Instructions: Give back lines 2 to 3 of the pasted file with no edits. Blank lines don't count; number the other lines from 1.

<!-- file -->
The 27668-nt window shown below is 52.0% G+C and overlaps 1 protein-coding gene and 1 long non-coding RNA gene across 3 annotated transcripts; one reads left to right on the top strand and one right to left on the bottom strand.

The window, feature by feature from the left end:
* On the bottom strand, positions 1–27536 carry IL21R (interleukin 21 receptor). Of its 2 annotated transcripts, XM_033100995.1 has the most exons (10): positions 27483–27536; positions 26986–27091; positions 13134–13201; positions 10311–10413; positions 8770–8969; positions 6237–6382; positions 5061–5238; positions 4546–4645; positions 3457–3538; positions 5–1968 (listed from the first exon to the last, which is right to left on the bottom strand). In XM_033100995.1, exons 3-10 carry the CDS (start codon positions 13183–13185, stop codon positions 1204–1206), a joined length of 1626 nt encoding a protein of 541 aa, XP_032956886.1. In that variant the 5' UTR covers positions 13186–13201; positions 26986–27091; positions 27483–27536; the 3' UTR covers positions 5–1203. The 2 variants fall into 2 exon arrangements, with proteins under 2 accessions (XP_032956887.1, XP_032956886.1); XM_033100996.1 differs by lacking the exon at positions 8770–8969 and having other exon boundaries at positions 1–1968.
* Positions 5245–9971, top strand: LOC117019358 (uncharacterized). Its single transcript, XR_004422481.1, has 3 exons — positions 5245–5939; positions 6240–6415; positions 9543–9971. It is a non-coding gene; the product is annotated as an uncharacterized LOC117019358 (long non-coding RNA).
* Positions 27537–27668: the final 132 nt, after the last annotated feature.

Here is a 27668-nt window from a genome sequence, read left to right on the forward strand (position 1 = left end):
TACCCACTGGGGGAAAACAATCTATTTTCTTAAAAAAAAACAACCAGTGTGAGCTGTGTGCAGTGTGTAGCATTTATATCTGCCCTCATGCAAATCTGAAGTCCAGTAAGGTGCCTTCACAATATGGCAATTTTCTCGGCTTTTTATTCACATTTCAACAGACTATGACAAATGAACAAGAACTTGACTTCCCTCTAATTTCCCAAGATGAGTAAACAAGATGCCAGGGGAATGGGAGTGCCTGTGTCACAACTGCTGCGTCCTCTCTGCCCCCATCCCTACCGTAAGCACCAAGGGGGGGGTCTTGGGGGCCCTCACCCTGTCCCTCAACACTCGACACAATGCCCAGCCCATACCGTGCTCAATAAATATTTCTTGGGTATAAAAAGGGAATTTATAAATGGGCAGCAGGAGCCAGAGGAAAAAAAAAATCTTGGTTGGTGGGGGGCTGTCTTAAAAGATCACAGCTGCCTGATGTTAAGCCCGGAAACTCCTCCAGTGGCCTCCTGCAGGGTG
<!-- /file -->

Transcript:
The window, feature by feature from the left end:
* On the bottom strand, positions 1–27536 carry IL21R (interleukin 21 receptor). Of its 2 annotated transcripts, XM_033100995.1 has the most exons (10): positions 27483–27536; positions 26986–27091; positions 13134–13201; positions 10311–10413; positions 8770–8969; positions 6237–6382; positions 5061–5238; positions 4546–4645; positions 3457–3538; positions 5–1968 (listed from the first exon to the last, which is right to left on the bottom strand). In XM_033100995.1, exons 3-10 carry the CDS (start codon positions 13183–13185, stop codon positions 1204–1206), a joined length of 1626 nt encoding a protein of 541 aa, XP_032956886.1. In that variant the 5' UTR covers positions 13186–13201; positions 26986–27091; positions 27483–27536; the 3' UTR covers positions 5–1203. The 2 variants fall into 2 exon arrangements, with proteins under 2 accessions (XP_032956887.1, XP_032956886.1); XM_033100996.1 differs by lacking the exon at positions 8770–8969 and having other exon boundaries at positions 1–1968.